Monday, March 10, 2008

Crying Over Spilt Eggs

This is a story that just won't go away. At the end of January, we learned about an outbreak of Salmonella gastroenteritis in the Tasmania, Australia. The outbreak was linked to one or more sauces made using raw eggs. Victims included patrons of the Venus, and mourners at two separate funerals where the catered food had been provided by Venus.

About three weeks later, the Tasmanian health authorities announced that they had traced the source of the raw eggs to Pitt Poultry. According to the news releases, Pitt had been a source of Salmonella-contaminated eggs in the past, but had recently cleaned up its act. Nevertheless, under pressure from the Green Party and others to act, Tasmania decided to require that Pitt apply a safety warning label to its packages of raw eggs. No other egg producer was required to use a warning label.

Nicholas Pitt, the owner of Pitt Poultry, claims that he has been the victim of a smear campaign. In an interview published on March 9th in the Sunday Tasmanian, Pitt insisted that animal rights activists and the Green Party have been making political hay out of the Salmonella incident. He pointed out that the health authorities did not find any Salmonella on his farm.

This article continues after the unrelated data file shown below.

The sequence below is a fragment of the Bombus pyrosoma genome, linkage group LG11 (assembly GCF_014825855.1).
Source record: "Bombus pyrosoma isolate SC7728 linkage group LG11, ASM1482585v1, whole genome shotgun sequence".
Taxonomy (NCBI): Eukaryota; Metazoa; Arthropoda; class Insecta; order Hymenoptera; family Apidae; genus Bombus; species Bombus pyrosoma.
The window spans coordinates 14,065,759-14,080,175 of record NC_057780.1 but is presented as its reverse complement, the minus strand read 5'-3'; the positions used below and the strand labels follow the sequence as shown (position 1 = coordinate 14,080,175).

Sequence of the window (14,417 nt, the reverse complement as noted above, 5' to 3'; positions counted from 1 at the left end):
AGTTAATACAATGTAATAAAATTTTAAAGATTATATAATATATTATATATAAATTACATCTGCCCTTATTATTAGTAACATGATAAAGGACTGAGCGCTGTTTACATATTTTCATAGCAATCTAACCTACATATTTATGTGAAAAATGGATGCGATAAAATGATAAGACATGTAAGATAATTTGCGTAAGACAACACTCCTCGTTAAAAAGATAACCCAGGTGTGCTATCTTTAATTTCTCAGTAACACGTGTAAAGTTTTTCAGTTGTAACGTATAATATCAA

Now a former member of the Tasmanian Royal Society For The Prevention Of Cruelty To Animals (RSPCA) has come forward with the claim that Pitt was "tipped off" about a snap inspection intended to investigate animal welfare issues. According to a report carried by the "Mercury", Angela Ayling learned about the tip-off from Rick Butler, the CEO of the RSPCA. But Mr. Butler later changed his story.

Today, the Tasmanian Green Party was planning to introduce a Bill in the State parliament to ban battery-hen farming in the state. If passed, this would limit Tasmanian hen farming to free-range. The Bill is expected to fail.

This story seems to be an intertwined soap opera of Salmonella and animal welfare issues. While free-range hens might be "happier", they are not Salmonella-free. There is no easy or quick solution to Salmonella in poultry and eggs. In my opinion, confusing the issues of animal welfare and Salmonella will only delay progress on both fronts.

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